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vector or list for message queue

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Hi! i'm considering using a std::list to hold a queue of message pointers. Is this a bad choice? I've read that lists are faster than vectors if you add/remove elements to/from the beginning or middle. All the messages will be iterated and processed every tick.
struct Message
{
	Message()
	{
		pMsgData = NULL;
		pTargetEntity = NULL;
	}
	~Message()
	{
		if(pMsgData)
			delete pMsgData;
	}

	messageType		msgType;
	void			*pMsgData;
	Entity			*pTargetEntity;
};

Message *pMsg = new Message;
m_messageQueue.push_front(pMsg);


Any tips on this?

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If you need to add/remove elements at the end use std::vector
If you need to add/remove elements at both the begining and end use std::deque
If you need to add/remove elements anywhere use std::list

Edit: changed recommendation for ast item from std::deque to std::vector

[Edited by - Nitage on June 16, 2006 4:31:10 AM]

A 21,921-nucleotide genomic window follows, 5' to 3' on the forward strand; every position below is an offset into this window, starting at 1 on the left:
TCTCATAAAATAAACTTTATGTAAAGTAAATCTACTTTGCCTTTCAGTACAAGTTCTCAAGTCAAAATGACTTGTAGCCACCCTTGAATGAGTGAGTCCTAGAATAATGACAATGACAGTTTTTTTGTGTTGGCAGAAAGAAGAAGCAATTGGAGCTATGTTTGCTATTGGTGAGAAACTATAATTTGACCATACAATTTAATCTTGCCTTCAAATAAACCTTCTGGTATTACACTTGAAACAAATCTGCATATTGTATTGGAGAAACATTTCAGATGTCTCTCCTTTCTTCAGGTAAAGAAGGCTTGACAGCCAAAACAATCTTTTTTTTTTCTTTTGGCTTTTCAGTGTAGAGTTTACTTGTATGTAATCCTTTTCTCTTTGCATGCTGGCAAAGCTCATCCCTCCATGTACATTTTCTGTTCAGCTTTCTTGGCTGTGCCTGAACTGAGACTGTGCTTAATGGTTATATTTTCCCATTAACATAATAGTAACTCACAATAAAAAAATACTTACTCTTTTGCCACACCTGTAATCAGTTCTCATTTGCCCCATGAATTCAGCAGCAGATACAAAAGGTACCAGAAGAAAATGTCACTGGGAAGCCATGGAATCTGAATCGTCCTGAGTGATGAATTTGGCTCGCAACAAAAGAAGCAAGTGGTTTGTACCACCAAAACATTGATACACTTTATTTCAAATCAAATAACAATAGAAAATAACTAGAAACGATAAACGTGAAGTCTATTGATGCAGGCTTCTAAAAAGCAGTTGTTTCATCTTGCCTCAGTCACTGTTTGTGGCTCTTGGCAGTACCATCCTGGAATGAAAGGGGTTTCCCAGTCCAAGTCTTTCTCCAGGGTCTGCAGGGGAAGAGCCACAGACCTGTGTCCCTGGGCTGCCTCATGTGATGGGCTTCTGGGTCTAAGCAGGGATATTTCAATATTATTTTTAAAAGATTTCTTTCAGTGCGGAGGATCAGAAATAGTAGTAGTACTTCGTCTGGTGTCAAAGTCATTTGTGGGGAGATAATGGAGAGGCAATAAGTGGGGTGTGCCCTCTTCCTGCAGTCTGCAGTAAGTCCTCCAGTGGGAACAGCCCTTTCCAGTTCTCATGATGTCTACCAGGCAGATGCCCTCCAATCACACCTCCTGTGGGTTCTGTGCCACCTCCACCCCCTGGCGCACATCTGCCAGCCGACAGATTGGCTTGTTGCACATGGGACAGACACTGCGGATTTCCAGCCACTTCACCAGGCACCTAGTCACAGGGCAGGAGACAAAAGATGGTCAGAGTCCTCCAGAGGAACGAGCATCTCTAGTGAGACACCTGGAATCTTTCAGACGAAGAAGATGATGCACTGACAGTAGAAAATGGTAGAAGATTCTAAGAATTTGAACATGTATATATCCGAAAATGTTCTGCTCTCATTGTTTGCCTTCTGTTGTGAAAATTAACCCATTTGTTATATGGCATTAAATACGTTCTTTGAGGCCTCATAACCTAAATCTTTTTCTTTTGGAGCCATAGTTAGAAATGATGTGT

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Indexing a std::vector is faster than iterating through until finding what your looking for. Or will the vector do this anyway when I index it?


Message *pMsg = m_messageQueue[index];



or


std::vector<Message*>::iterator iter;
for(iter = m_messageQueue.begin(); iter != m_messageQueue.end(); iter++)
{
Message *pMsg = static_cast<Message*>(*iter);
if(criteriaFound)
return pMsg;
}


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Quote:
Original post by dalleboy
Why not a std::queue or a std::priority_queue?
These provide an interface, but underneath use another container to actually hold the data - queue defaults to std::deque and priority_queue defaults to std::vector. So you are still left with the choice of this underlying container. Nitage's advice should be useful.

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Quote:
Original post by DarkZoulz
Indexing a std::vector is faster than iterating through until finding what your looking for. Or will the vector do this anyway when I index it?
std::vector has to have contiguous storage, which means it's implemented as an array. Which also means that to access an element, you can just use the index. std::vector::iterator is usually optimized away by the compiler and turns it into an array lookup (or incrementing the pointer to the array element) anyway.

But in your second example, it'll take O(n) time instead of O(1), which the first would take. So always go for the first when possible when using vectors.

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